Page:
Copper, like lumber, had been the star of the space. Each had rocketed upward beginning last fall representing, for many, the leading edge of the inflationary wave sure to follow. The two garnered that much attention as well as given this much importance because the rest of the commodity class hadn’t really come close to matching their meteoric scale.
It was supposed to have been copper and lumber fronting the way and then all the rest of the “real” prices following behind. An inflation warning from the trailblazers then committed and backed up by everything else in due course.
This would only have been the case if real inflation was ever the reason for price behavior all around. More and more it is apparent this was instead a supply story, especially in the cases of our starry pair.
But it is no longer entirely about oversupply. There is always the other side to keep in mind, meaning demand. Supporting the price trends for these commodities as well as the others, if to a lesser degree, had been the imbalance drawn from both sides. Limited supply for rising demand, for some rapidly rising demand.
A little bit more supply comes on, and prices fall. Questions then begin to stir about demand, whether it is even going to be stable let alone still harried, and prices really then adjust.
In other words, these commodity leaders have suddenly become more like the bond market than they had been thought of just a few months ago when the unbreakable face of the coming Great Inflation #2.
Foiled by delta coronas?
It may be tempting to put the fate of our feature commodities in the hands of the politics of pandemic. By doing so, the inflation narrative is somewhat preserved in that this would mean once delta runs its course (if it isn’t already; see: UK) commodities can easily and quickly restore their demand picture and thereby go back on the side of seventies.
This growing growth scare of late, however, isn’t so much “of late.” In fact, it has been growing for quite some time, and in joining the bond side copper and lumber are the latest to be caught up in uncertainty which goes back far further in time than deltas and lambdas.
Going global, meaning global factors, the reflation inflection toward deflation and the lack of demand the latter would bring about, all that potential nastiness dates back to mid-March in UST’s and late February in a whole bunch of other places. Commodities, therefore, late to the party (supply factors superseding).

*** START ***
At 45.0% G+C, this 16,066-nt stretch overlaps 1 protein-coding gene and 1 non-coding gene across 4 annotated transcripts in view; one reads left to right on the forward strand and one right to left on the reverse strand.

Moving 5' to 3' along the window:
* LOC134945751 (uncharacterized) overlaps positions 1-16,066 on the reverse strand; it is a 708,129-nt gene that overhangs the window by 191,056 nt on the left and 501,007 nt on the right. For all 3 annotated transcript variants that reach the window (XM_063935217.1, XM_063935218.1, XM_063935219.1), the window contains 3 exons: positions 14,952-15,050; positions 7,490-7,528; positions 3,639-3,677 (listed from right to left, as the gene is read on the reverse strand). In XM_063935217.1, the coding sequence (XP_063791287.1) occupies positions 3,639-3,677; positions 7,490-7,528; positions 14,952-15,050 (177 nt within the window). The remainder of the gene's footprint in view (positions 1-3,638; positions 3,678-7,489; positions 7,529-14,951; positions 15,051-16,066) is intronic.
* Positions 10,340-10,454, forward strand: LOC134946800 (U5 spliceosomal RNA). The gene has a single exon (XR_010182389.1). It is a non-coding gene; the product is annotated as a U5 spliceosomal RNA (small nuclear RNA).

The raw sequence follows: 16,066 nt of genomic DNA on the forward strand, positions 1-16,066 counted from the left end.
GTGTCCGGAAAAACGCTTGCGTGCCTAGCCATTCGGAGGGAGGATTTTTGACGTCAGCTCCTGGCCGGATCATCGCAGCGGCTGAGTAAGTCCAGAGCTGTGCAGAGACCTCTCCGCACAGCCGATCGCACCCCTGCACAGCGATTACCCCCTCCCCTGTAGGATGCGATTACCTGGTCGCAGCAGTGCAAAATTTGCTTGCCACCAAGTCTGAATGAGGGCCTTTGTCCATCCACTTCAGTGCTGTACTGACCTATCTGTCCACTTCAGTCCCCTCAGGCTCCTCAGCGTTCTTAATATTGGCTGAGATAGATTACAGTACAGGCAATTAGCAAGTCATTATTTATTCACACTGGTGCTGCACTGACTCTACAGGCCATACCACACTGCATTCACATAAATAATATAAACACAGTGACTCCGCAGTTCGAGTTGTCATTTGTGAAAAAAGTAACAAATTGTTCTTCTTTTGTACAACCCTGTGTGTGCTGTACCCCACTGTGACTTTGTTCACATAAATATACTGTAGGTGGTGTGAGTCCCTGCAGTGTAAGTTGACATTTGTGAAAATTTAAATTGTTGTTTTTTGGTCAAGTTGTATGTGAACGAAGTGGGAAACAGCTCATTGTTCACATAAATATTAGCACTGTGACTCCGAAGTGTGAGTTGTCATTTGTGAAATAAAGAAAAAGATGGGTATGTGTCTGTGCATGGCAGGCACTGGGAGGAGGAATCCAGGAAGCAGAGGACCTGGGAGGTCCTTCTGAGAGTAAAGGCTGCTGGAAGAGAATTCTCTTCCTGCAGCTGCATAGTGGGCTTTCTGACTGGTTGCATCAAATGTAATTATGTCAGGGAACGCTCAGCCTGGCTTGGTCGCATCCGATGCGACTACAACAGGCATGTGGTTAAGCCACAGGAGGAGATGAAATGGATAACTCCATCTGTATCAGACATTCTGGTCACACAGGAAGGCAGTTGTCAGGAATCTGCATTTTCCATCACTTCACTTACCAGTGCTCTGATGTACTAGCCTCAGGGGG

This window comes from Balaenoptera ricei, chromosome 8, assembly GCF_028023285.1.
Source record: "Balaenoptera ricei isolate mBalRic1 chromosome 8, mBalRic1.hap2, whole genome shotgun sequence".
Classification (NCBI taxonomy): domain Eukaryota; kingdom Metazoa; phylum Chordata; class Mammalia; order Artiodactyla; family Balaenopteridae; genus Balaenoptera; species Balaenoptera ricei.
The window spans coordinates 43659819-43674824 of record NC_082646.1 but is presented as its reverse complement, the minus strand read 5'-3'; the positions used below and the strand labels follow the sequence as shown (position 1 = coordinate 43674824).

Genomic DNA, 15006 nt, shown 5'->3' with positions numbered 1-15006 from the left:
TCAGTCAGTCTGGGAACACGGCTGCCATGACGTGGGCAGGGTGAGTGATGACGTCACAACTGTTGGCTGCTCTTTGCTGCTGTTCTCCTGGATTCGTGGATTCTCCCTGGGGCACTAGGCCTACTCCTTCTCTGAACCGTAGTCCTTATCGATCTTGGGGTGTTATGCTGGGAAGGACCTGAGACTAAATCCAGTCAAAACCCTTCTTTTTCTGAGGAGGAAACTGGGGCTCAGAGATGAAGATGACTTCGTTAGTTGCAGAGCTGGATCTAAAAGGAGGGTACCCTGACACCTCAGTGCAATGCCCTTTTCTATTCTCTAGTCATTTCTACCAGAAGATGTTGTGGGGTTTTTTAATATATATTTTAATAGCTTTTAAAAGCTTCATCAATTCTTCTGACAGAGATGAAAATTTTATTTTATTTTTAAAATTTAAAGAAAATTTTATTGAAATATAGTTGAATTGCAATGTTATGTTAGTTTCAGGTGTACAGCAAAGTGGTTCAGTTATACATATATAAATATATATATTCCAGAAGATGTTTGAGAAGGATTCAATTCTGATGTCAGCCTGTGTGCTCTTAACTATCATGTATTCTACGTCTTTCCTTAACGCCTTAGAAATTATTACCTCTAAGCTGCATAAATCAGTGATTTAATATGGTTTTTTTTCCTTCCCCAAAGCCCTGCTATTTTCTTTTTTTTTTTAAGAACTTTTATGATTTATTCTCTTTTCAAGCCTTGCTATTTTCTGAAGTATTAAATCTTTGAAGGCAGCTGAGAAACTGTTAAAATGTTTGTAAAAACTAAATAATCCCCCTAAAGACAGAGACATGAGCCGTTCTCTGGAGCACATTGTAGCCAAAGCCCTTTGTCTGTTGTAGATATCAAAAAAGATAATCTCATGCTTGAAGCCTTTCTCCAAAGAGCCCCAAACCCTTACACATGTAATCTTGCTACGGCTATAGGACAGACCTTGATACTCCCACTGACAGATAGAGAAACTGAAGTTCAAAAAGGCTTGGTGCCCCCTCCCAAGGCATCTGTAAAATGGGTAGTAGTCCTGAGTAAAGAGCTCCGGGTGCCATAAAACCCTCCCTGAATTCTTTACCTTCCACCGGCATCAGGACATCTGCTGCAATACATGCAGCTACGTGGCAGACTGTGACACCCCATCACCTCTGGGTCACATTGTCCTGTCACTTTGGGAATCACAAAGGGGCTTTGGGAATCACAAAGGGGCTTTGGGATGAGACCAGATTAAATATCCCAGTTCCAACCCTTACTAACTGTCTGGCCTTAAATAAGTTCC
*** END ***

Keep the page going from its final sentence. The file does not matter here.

Now comes the dollar. I wrote in early July how it might have been a positive sign the dollar hadn’t yet “joined” yields.
On the flipside, though, this stubborn dollar along with the direction of global yields completely refutes any chances for inflation. That much is clear, with both bonds and currencies in agreement about the global (yes, global) factors underlying clearly still disinflationary/deflationary tendencies.
But not yet the wrecking ball; in a sense it’s good that the dollar hasn’t moved higher more than it has. Yields are down, and maybe things turn around before the dollar joins them in repeating the rollover pattern taking everything down again.
Nuts to that now.
With the dollar renewed in its bid (meaning growing monetary tightness), throw in these leading commodities now leading the way down toward deflationary again, and the signposts on the road to that more determined deflation are expanding and becoming more numerous as well as significant. It’s not that copper like lumber is now a different thing, they’ve joined the big thing already long in its progress.
Six months is more than long enough to raise more serious suspicions because it reduces the chances of random noise. Despite this half year of begrudging belittling, what stands out are both the length of time as well as the constant near-uniformity during the period. Assets and data are more and more getting pulled into this post-February downturn orbit, rather than in the direction suggested by something like recent headline US labor data.
Commodities not so much COVID as merely the latest to succumb to a much deeper and more structural demand and eurodollar problem. Now with the dollar on the move higher, the chances of “maybe things turn around” even after delta dissipates are looking less likely by the day – balance of probabilities being priced this way in these more numerous markets.